Each processor board has a 68040 microprocessor, three for each of the backup system's three protection divisions, which equals nine, plus one 68040 board for each of the two monitoring systems. The five cabinets in the system communicate via a fiber-optic network. The three processor boards in a protection cabinet communicate with each other via the VME bus. Two of the processor boards perform safety tasks, while the third board performs testing on the cabinet. This third board is used to communicate with the portable SPARC notebook.

Normally, an embedded system of this type has no graphical user interface (GUI). The SPARC laptop, however, provides a maintenance interface, through which it displays a graphical picture of the algorithms using the real data, as well as the calculated results. Text fields display the actual values, such as the analog inputs from the system. If the data goes through a comparitor, then the technician can check whether the system is operating correctly while the display shows the result.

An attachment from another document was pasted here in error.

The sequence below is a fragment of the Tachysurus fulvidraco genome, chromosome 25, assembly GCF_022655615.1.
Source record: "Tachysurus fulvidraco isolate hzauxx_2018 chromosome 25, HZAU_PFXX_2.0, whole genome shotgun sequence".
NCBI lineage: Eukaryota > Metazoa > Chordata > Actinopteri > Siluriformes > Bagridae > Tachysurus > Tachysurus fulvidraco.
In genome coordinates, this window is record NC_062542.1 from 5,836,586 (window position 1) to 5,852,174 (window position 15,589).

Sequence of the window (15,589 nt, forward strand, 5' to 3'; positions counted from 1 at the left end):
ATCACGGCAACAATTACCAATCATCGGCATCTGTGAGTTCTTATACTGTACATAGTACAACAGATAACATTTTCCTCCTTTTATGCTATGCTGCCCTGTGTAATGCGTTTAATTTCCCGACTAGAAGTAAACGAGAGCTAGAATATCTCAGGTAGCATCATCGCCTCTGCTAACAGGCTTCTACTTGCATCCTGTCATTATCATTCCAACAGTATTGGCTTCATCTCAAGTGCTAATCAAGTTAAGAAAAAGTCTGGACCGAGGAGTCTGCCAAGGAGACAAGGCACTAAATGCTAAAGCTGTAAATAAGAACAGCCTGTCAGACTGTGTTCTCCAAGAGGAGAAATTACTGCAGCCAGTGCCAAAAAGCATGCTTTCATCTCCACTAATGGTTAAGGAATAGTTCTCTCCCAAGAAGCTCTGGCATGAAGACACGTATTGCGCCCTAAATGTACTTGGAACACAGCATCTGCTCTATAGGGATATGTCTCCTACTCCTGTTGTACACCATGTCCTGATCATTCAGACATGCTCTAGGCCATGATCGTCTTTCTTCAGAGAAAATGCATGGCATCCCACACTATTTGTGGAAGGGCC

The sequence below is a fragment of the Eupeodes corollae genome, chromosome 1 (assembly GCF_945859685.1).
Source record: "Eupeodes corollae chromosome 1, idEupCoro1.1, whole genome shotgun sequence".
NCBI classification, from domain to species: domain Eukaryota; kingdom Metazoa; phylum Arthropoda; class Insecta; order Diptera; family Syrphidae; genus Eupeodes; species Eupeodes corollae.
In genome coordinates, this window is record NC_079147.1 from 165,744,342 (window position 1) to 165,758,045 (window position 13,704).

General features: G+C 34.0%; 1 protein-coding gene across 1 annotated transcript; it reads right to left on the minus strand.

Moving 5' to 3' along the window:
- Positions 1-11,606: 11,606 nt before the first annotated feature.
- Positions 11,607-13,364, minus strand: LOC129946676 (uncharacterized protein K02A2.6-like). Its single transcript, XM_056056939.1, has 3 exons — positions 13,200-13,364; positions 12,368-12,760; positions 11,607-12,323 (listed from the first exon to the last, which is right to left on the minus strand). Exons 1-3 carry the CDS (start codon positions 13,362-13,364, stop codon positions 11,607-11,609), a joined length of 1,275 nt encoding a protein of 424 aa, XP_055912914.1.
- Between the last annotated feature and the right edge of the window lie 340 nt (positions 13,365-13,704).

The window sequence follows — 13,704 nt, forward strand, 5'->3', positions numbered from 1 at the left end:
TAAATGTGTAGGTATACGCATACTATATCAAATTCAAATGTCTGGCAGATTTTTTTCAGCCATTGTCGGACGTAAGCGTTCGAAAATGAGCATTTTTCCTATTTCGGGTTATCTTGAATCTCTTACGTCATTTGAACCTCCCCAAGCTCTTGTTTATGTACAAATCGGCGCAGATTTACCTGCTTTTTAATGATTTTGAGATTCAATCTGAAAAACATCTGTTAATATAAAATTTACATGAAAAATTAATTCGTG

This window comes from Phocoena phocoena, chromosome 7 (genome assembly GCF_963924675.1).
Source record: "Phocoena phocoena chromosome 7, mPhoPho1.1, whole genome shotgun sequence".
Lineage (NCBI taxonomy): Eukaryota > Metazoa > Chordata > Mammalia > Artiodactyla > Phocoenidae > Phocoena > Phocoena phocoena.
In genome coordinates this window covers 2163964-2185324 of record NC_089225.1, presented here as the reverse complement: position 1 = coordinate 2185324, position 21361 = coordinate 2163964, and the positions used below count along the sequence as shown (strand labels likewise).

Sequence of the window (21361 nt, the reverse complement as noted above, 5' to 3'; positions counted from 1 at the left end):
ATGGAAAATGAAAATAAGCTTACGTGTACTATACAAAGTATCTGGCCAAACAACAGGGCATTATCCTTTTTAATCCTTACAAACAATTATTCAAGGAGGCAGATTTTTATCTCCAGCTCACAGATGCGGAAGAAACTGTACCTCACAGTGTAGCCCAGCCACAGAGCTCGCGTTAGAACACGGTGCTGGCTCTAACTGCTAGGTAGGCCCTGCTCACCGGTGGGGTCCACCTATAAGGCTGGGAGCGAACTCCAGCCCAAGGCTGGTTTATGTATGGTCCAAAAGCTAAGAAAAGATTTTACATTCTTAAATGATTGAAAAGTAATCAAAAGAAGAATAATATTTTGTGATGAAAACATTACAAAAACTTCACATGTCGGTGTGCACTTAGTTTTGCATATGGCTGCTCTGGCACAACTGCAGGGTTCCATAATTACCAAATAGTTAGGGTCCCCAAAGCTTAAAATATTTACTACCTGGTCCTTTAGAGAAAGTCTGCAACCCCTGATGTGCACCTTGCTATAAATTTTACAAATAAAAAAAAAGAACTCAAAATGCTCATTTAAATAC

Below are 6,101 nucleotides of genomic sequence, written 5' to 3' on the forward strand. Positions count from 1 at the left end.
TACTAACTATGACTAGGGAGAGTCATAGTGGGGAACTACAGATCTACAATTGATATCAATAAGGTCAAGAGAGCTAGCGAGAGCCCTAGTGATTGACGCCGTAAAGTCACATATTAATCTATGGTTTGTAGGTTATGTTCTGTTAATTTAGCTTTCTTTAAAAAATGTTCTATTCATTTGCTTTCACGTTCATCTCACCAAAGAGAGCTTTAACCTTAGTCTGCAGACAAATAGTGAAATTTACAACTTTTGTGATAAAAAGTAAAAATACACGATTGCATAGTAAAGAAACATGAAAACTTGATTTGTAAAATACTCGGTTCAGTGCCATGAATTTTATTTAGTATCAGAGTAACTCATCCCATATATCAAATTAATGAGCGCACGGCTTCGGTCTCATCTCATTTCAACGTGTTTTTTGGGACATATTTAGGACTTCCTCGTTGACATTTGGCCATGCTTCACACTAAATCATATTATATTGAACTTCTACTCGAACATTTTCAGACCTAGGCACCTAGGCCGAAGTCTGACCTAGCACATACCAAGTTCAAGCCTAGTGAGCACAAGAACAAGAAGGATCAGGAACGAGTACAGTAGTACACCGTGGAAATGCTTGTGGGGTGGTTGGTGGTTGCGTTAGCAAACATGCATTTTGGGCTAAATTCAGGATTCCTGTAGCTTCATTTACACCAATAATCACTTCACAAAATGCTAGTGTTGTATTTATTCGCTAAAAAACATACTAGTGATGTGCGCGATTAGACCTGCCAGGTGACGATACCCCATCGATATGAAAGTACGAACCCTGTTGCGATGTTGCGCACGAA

The portable SPARC notebook's other maintenance features include the ability to change the set points at which the comparitors decide to take some action. For example, if the analog input reads a temperature at 500 degrees Celsius, which the comparitor has set as too high, then the technician can theoretically change the limit to 510 via the SPARC laptop. The interface is programmed in C using a GUI-builder.

Developing the software for the backup shutdown system